Chef Joël Robuchon “retired” a decade ago, but he keeps opening restaurants. Since closing his top-rated Paris restaurant Jamin, he has opened more casual, but still upscale, L’Atelier restaurants in eight locations around the globe.
He is in the process of opening a L’Atelier in Taipei, Taiwan, and discussing expanding his U.S. operations beyond New York and Las Vegas with possible outlets in Chicago, Miami and Los Angeles. In his new role running a mini chain he is happier than ever, he says, and learning more than during four decades of running a single kitchen.
In between openings he wrote a cookbook, “The Complete Robuchon: French Home Cooking For The Way We Live Now,” which was recently translated into English from French. The original version, with more than 800 recipes, was a best seller in France.
When are you really going to retire?
Now, I am retired. I only do what I like, and if I don’t like something, I don’t do it.
I am very happy now. I am not on my own. I have good partners. We are six altogether. It is easier to think with five others, rather than on your own.
What is it that you don’t like to do?
Interview with journalists. It is a very heavy job for me. I refuse all interviews on TV.
Why do you avoid being interviewed on TV?
Because I’m retired.
Where is your next restaurant opening?
BIOGRAPHY Job: consultant and partner in L’Atelier outlets in Hong Kong, Las Vegas, London, Macao, Monaco, New York, Paris and TokyoBirthplace: Poitiers, FranceEducation: helped cook as a child at Le Petit Seminaire, near Poitiers, and apprenticed beginning at age 15Career highlights: receiving three Michelin stars at Jamin restaurant in Paris the first time in 1984, being dubbed “Chef of the Century” in 1989 by Gault Millau
Job: consultant and partner in L’Atelier outlets in Hong Kong, Las Vegas, London, Macao, Monaco, New York, Paris and TokyoBirthplace: Poitiers, FranceEducation: helped cook as a child at Le Petit Seminaire, near Poitiers, and apprenticed beginning at age 15Career highlights: receiving three Michelin stars at Jamin restaurant in Paris the first time in 1984, being dubbed “Chef of the Century” in 1989 by Gault Millau
I am planning on opening one this year. We are proceeding with a plan for around mid-May or June in Taipei, Taiwan.
Do you expect to open more restaurants in the U.S.?
We have a lot of plans, but we are on standby for Miami, Chicago and L.A. for the moment. Because the expansion in the last year was very fast, we have to digest that. And of course it may not be the best time economy-wise to open.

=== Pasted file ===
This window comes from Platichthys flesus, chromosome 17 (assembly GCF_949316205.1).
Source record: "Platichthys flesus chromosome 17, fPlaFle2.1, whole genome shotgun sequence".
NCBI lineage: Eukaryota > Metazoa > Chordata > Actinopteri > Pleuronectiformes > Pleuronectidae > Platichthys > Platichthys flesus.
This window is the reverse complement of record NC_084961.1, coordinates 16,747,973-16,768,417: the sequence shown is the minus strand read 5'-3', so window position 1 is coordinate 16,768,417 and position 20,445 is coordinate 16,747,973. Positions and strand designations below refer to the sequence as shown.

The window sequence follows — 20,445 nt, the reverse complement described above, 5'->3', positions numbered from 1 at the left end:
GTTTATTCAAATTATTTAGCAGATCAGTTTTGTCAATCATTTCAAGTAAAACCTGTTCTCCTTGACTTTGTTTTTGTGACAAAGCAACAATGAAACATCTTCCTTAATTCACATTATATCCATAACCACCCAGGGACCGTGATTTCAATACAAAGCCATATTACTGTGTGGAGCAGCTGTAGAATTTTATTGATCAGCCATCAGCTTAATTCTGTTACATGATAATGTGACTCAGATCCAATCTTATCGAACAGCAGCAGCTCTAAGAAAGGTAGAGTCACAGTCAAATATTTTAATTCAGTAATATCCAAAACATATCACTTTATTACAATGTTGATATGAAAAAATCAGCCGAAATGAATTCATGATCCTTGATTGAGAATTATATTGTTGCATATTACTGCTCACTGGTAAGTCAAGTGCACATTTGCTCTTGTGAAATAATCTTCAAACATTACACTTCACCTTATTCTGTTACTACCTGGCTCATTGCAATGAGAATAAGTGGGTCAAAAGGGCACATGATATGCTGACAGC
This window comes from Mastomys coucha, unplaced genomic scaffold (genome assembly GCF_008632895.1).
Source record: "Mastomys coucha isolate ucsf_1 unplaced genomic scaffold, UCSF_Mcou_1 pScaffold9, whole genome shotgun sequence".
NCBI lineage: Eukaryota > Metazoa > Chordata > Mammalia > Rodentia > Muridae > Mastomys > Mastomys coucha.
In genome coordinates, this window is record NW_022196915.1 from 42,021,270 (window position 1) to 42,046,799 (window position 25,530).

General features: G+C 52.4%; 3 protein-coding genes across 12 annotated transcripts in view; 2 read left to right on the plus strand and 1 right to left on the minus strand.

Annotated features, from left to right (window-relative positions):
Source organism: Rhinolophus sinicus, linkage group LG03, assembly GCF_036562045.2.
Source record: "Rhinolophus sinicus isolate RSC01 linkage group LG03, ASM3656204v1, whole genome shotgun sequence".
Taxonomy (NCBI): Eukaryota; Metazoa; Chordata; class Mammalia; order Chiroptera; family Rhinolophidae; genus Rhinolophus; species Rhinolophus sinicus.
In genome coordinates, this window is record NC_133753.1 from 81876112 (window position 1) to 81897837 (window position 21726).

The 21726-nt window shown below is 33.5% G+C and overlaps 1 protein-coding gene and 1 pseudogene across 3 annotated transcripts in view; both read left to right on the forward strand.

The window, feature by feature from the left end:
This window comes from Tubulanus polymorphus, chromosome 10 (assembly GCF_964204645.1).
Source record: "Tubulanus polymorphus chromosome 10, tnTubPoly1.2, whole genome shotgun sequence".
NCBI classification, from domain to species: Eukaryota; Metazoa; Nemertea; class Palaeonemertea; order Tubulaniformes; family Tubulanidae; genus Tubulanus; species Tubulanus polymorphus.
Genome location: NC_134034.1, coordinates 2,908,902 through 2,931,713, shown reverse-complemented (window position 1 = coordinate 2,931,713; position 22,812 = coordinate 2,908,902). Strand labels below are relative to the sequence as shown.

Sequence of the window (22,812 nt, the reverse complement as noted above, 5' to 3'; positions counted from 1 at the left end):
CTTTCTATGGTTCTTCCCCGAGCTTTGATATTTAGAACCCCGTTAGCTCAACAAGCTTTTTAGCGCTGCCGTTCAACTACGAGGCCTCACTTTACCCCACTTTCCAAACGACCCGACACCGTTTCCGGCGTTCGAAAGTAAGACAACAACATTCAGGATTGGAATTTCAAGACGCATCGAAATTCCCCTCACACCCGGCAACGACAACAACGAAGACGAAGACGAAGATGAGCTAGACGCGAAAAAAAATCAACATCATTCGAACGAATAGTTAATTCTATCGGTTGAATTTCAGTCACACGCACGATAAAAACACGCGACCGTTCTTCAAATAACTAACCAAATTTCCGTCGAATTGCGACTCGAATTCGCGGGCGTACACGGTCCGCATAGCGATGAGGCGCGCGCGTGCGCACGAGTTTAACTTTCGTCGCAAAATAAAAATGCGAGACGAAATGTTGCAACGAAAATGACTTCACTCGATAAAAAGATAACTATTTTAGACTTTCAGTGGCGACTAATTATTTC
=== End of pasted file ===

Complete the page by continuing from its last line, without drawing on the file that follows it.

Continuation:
What is life like being a consultant?
I am very relaxed. Before I was under pressure morning to night. Now I take it easy, and I have been learning more in the last 10 years than the 40 years at the stove by traveling and seeing different cultures.
Why did you write a cookbook at this point in your career and why was it translated into English?
Today I think this works. Many people were asking me to make a book that is understandable for customers and friends.
In the beginning it was for the French public, but when people came to France they asked for it in English, and it will be published in Japanese and other languages too, because people are asking for it.
Would you discuss the cover design of the English version of your book? Does the black and white have some kind of significance?
I didn’t design it. The editor gave me a few choices. I picked this one because it was not complicated. It was simple, and the symbol of the whisk and egg whites were significant.
The whisk and egg whites signifies working in the kitchen.
Who is the book written for: home cooks, aspiring chefs, established chefs or everyone?
Not for the professional. The book was made for a wide public. But it can always be used by professionals. The recipes are easily reproducible with simple applications. I tried my best to make it understandable for everyone.
Are the recipes examples of how you cook at home?
It certainly is the spirit of how I would cook at home, but I am not often at home to cook.
It is a medley of recipes I like at home and in the restaurant.
CHEF’S TIPS For mashed potatoes use a food mill or potato ricer and then dry the potatoes in a sauce pan, stirring vigorously with a wooden spoon. After adding butter and milk, finish mixing with a whisk for a lighter texture. For roasting poultry start the bird in a cool oven. The gradual rise in temperature will leave the bird more tender.
For mashed potatoes use a food mill or potato ricer and then dry the potatoes in a sauce pan, stirring vigorously with a wooden spoon. After adding butter and milk, finish mixing with a whisk for a lighter texture.
For roasting poultry start the bird in a cool oven. The gradual rise in temperature will leave the bird more tender.
In the mid-1980s when I did a stage with you at Jamin in Paris, I remember a coconut ice cream you made by freezing just a can of coconut cream in an ice cream maker, but I don’t see that recipe here. Did I remember that right, and why was it left out?
Yes. That was the recipe. We have a similar easy recipe for an ice cream made with frozen berries in a food processor without an ice cream maker.
Don’t you use equal amounts of butter to potatoes for your mashed potato at your restaurants?
It is usually 1 kilogram of potato to 250 grams butter.
Why are there no pictures in the cookbook?
So they do not intimidate people.
Is there something you care to talk about that I didn’t ask?
I am very pleased with the success of L’Atelier around the world because I feel the concept fits clients’ expectations. They do not want to go to church for a meal. They want it all over the world. We have been asked to open a lot of L’Ateliers.
What’s nice is when people come by and say, “You make me feel like I am at your home.” It is not like at other restaurants. People feel like they are coming to my home.